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Facebook to ‘Signal’ news gathering for journos

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By NewsGram Staff Writer

credit: www.images.focusnews.com
credit: www.images.focusnews.com

Washington: Social networking giant Facebook launched an innovative news gathering tool ‘Signal’ which will help reporters in scanning and filing stories from information posted on Facebook and Instagram.

In a bid to take on the micro-blogging site Twitter which is the biggest source of breaking news for journalists, Facebook’s free tool called ‘Signal’ would help journalists track relevant trends, photos, videos, and posts from nearly 1.5 billion Facebook users and Instagram’s 300 million users for storytelling and reporting.

Director of media partnerships Andy Mitchell posted on Facebook, “We have heard from journalists that they want an easy way to make Facebook a more vital part of their news gathering. We are excited to introduce ‘Signal’, for Facebook and Instagram, a free discovery and curation tool for journalists who want to source, gather, and embed newsworthy content from Facebook and Instagram, across news, culture, entertainment, sports, and more- all in one place.”

With this tool, journalists interested in seeing what conversations are resonating on Facebook can monitor which topics are trending and then quickly display related content that has been shared publicly by  people and from various pages for deeper context on those trends.

With the help of ‘Signal’, journalists can also access lists of public figures ranked by who is being mentioned the most on Facebook, including real-time conversations across politicians, authors, actors, musicians, sports teams, players and more.

Mitchell further posted, “Search functionality makes it easy to envision content directly related to a story or topic they are tracking. Using location-tag and topic-related search functionality, journalists can search Instagram for public posts related to specific hashtags, associated with specific public accounts, or tagged with locations using an interactive global map.”

credit: www.niemanlab.com
credit: www.niemanlab.com

Mitchell’s Facebook post further revealed, “Every Facebook post, every Instagram image or video, and every metric found in Signal can be easily saved into custom collections for later use in a downstream CMS for digital writers or for integration with broadcast graphics packages for broadcast teams.”

Journalists can easily embed any Facebook and Instagram post in their coverage by simply selecting and copying the post’s embed code.

Newsrooms can integrate Signal APIs to feed curated content onto their websites and into their broadcasts, as well as produce native visualisations of curated Instagram content for events.

“This is a first step in helping journalists use Facebook and Instagram more effectively and we will gather feedback and iterate to make ‘Signal’ as useful as possible for industry professionals,” Mitchell quipped.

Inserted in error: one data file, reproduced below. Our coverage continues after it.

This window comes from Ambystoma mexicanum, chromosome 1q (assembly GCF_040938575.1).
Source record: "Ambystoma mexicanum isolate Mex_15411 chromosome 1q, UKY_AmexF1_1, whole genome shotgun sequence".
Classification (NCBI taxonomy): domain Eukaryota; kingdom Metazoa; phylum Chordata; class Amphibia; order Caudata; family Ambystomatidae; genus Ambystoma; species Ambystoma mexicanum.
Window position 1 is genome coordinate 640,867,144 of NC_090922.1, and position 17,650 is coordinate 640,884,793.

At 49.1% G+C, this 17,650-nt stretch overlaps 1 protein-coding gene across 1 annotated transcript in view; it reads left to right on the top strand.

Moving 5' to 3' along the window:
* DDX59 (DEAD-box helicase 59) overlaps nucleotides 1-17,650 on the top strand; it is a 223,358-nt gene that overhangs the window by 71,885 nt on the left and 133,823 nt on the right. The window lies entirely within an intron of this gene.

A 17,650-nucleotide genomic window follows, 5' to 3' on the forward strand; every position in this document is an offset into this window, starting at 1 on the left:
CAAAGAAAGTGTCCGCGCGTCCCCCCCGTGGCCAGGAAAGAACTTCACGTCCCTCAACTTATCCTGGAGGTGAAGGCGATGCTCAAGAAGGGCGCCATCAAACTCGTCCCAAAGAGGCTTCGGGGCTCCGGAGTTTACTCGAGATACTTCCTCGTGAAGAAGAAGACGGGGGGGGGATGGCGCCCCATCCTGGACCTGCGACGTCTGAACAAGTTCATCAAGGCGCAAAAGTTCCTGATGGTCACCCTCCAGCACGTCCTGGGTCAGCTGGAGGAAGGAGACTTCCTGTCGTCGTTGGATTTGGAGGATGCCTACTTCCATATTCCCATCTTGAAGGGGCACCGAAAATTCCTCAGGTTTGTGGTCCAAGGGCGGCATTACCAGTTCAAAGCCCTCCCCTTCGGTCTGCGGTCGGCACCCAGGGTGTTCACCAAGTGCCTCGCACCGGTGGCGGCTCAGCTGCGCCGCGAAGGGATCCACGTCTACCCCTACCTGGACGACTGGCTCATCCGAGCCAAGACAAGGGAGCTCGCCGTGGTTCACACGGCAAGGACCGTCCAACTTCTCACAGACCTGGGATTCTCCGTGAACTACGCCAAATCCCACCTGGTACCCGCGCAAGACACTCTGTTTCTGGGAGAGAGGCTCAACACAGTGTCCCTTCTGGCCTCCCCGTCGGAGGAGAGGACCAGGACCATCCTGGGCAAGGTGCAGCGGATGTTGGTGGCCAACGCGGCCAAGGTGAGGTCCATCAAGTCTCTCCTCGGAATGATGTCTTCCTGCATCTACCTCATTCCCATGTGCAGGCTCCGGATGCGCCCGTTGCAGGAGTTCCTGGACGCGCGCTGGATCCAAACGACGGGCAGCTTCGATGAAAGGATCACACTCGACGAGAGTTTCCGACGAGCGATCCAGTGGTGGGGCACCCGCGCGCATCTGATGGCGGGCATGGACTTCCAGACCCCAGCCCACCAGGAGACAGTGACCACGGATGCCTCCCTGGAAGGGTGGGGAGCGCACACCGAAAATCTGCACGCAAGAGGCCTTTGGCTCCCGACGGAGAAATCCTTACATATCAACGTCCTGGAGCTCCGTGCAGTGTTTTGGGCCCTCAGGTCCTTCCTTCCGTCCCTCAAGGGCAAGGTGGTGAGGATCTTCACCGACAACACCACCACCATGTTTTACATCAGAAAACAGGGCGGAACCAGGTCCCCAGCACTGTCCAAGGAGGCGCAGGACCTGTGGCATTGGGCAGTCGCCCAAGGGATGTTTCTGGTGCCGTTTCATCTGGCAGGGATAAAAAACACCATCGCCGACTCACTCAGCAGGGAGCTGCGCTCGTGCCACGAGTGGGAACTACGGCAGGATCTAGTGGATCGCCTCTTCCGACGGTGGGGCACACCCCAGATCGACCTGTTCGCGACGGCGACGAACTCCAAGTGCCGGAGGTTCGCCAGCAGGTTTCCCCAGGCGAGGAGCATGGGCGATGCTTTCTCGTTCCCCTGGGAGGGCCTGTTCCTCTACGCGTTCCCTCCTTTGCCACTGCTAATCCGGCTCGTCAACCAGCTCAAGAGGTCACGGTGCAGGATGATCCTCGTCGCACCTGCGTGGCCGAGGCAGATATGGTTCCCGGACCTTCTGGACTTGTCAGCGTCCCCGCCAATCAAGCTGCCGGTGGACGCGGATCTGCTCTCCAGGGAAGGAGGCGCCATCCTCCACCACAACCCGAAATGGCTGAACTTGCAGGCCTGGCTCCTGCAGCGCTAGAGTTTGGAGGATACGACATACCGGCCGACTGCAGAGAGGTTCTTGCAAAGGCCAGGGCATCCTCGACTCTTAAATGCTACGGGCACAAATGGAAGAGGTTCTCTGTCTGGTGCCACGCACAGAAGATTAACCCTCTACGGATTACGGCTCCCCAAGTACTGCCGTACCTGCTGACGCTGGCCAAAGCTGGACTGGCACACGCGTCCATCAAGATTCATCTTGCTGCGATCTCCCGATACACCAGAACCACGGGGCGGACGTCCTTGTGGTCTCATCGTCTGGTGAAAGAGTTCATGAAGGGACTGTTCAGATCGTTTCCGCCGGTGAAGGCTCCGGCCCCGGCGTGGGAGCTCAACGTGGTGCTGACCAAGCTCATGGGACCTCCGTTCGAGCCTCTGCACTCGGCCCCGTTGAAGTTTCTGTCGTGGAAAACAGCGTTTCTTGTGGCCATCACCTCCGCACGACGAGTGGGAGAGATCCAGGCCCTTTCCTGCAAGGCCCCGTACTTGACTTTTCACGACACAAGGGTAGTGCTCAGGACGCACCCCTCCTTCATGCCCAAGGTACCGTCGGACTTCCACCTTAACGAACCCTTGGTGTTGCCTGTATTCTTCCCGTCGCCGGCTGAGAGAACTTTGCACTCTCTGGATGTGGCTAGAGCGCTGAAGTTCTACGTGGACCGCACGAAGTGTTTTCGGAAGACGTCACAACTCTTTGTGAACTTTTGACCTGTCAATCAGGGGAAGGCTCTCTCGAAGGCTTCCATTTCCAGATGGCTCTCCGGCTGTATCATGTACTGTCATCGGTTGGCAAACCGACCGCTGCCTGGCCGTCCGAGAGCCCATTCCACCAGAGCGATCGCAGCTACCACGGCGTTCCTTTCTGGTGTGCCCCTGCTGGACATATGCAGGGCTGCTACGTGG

With Inputs from IANS

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Australia Proposes To Strengthen Regulations of Facebook, Google

Facebook has 17 million monthly users in Australia -- 68 per cent of its population -- while Instagram, second most popular site in terms of users - which is owned by Facebook, has 11 million users

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Australia recommends strengthening regulation of Facebook, Google. Pixabay

The Australian Competition and Consumer Commission (ACCC) on Monday proposed measures to counter the dominant market positions of Google and Facebook and strengthen monitoring on their access to information, advertising and consumers personal data.

The regulatory body, which recommended 11 preliminary measures in the report, was directed to conduct a public inquiry into the impact of digital search engines, social media platforms and other digital content in 2017 by then treasurer and current Prime Minister Scott Morrison.

“Acting as an intermediary between consumers and news outlets, platforms are inherently influential in shaping consumers’ choices of digital journalism,” said the report cited by Efe news.

This influential position and filtration of news items could place the consumer in a so-called filter bubble, increasing the risk of consumers being exposed to unreliable news, according to the report.

“The algorithms operated by each of Google and Facebook, as well as other policies, determine which content is surfaced and displayed to consumers in news feed and search results,” it said.

“The ACCC considers that the strong market position of digital platforms like Google and Facebook justifies a greater level of regulatory oversight,” Chair Rod Sims said.

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Facebook, social media. Pixabay

The commission called for the creation of a regulatory authority with powers to monitor these digital platforms and recommended establishing an automatic mechanism to take down content that violates copyright.

The ACCC said consumers should be informed about the manner in which these platforms collect and use their data to create personalized advertising.

This would include a reform of privacy laws to require the user’s express consent to data collection and “enable consumers to require erasure of their personal information where they have withdrawn their consent”.

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ACCC said that it found that “competition may have been distorted in multiple sectors where consumer data is used”.

Facebook has 17 million monthly users in Australia — 68 per cent of its population — while Instagram, second most popular site in terms of users – which is owned by Facebook, has 11 million users.

In 2017, Google registered 90 per cent of search traffic originating from Australian desktops and 98 per cent from mobile phones. (IANS)